Fortuitously, Bitcoin comes with built-in plausible deniability due to the many 'mixing' hops that can be traversed both on-block chain and off-block chain. Unless the user's private key is seized, no one can prove with absolute certainty that a particular amount of bitcoin is owned by an individual without their consent. In financial privacy terms, this is referred to as "knowledge of balance" privacy and it is a key element of overall financial privacy.

Mixing services

As cited in 'The Politics of Bitcoin Mixing Services', mixing services for bitcoin may emerge as the next frontier in the battle for financial privacy. Coin mixing services for cryptocurrencies do not violate any laws and they merely attempt to re-balance natural deficiencies in the protocol.

According to CNBC, Ben Lawsky and New York's Department of Financial Services are "still wrestling with whether to ban or restrict the use of 'tumblers,' which obscure the record and source of virtual currencies." Lawsky said tumblers are a concern to law enforcement although they might have legitimate uses.


Is it even possible for New York to ban tumblers that exist on the global Internet? How will the cryptographic free market respond to encroaching regulation into the market for Bitcoin?

Zerocoin and CoinJoin represent two attempts to restore the balance in making digital cash as private as physical cash today. They operate in a decentralized manner without requiring trust in a third party.

Originating from Johns Hopkins University, the first Zerocoin plan was a proposed extension to the Bitcoin payment network that added anonymity to Bitcoin payments and used provably secure cryptographic techniques to ensure that Bitcoins cannot be traced.

After refusing to gain traction among the bitcoin user and developer communities, creators Matthew Green and Ian Miers decided to launch Zerocoin as its own independent cryptocurrency complete with separate block chain and reward incentive system. The Economist refers to Zerocoin as "washing virtual money".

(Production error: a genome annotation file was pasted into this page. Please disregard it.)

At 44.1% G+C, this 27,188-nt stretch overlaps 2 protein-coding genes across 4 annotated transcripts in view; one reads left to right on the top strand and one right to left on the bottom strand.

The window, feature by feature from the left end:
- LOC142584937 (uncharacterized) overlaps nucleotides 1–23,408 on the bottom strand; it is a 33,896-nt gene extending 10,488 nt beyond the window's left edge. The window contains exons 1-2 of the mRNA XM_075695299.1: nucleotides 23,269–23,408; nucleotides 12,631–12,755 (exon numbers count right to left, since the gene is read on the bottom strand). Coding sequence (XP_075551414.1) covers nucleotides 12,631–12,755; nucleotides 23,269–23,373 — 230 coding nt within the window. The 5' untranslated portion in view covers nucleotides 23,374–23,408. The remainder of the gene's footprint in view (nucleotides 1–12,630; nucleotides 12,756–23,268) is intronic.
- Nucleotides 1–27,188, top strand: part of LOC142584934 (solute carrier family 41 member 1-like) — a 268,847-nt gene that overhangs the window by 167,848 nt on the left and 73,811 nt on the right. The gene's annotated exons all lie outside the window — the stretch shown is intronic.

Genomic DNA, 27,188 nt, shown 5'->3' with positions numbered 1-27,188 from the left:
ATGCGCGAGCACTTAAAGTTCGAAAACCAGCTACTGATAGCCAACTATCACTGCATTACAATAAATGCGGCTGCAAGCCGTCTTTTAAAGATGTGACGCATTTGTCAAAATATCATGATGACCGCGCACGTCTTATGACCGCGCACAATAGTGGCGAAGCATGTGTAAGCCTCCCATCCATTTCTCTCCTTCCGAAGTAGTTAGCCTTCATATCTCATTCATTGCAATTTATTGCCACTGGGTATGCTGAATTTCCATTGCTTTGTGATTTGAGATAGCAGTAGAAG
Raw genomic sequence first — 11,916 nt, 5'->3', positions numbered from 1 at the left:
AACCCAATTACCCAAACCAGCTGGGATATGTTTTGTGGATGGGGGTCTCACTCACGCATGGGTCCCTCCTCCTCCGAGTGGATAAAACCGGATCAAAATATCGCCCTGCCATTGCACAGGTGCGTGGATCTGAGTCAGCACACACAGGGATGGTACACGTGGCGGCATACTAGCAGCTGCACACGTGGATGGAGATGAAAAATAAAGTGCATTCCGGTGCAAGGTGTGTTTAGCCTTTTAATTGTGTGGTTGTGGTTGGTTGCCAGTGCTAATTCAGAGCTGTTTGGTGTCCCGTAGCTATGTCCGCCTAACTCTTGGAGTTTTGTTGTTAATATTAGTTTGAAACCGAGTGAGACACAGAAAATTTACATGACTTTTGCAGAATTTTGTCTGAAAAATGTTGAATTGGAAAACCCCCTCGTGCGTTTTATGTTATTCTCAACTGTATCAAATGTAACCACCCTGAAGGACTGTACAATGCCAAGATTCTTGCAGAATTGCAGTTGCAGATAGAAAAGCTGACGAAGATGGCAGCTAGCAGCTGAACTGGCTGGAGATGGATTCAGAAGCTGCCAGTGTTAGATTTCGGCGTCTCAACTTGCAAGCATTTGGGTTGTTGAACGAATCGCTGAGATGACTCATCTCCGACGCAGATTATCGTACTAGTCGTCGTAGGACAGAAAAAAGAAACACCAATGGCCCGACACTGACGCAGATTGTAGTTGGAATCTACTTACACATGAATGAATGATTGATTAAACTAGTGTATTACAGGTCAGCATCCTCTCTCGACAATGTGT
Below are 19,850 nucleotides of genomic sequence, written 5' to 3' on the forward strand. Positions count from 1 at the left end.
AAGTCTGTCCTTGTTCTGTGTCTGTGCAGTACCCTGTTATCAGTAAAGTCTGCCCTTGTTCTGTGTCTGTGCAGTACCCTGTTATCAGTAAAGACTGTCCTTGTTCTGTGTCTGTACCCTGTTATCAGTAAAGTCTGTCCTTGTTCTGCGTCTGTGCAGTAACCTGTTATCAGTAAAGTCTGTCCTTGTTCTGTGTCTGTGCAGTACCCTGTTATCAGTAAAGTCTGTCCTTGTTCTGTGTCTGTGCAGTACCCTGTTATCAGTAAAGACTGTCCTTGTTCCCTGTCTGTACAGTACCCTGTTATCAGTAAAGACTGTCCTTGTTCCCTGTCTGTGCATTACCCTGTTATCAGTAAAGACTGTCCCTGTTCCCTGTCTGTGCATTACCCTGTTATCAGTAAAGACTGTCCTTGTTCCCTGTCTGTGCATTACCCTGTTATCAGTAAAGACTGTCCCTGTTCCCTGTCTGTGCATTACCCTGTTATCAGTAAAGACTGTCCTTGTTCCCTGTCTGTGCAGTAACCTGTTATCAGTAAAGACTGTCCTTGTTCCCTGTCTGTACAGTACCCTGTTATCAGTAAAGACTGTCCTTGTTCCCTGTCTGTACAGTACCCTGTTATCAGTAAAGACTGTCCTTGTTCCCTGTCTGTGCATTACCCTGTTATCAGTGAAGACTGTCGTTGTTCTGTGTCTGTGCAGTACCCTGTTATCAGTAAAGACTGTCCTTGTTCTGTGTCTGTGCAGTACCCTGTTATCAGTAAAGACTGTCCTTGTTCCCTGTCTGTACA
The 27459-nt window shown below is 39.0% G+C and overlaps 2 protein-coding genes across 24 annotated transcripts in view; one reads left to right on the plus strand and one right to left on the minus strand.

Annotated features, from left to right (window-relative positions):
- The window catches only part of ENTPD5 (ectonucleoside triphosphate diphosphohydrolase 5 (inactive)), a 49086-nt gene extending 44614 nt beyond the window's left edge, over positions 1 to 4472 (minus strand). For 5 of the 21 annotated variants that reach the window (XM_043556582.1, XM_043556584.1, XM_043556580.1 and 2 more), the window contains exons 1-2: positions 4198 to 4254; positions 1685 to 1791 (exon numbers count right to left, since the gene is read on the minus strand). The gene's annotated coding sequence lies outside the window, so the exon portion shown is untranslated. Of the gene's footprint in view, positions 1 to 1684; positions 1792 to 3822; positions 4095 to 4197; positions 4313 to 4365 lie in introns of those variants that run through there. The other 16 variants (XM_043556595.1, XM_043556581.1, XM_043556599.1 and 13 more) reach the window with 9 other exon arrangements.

, first described by Gregory Maxwell as a method of increased coin privacy for the real world, is an urgently needed improvement, because:

"Bitcoin is often promoted as a tool for privacy but the only privacy that exists in Bitcoin comes from pseudonymous addresses which are fragile and easily compromised through reuse, 'taint' analysis, tracking payments, IP address monitoring nodes, web-spidering, and many other mechanisms. Once broken this privacy is difficult and sometimes costly to recover."

Involving no changes to the Bitcoin protocol but requiring specific wallet implementations, CoinJoin operates as a unique transaction style for Bitcoin users to dramatically improve their privacy.

Both efforts succeed where the original Bitcoin protocol stopped short. In direct response to increasing and potentially onerous regulations, Zerocoin and CoinJoin stand as pillars of financial privacy in a world where surveillance has run amok.

Ultimately, society can have hope that if privacy becomes disrespected, the market can and will provide cryptographic solutions to restore the balance. If Bitcoin is to succeed, that is the real challenge for the talented individuals and leading companies in the Bitcoin ecosystem.

Disclaimer: The views expressed in this article are those of the author and do not necessarily represent the views of, and should not be attributed to, CoinDesk.

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Surveillance and tightrope images via Shutterstock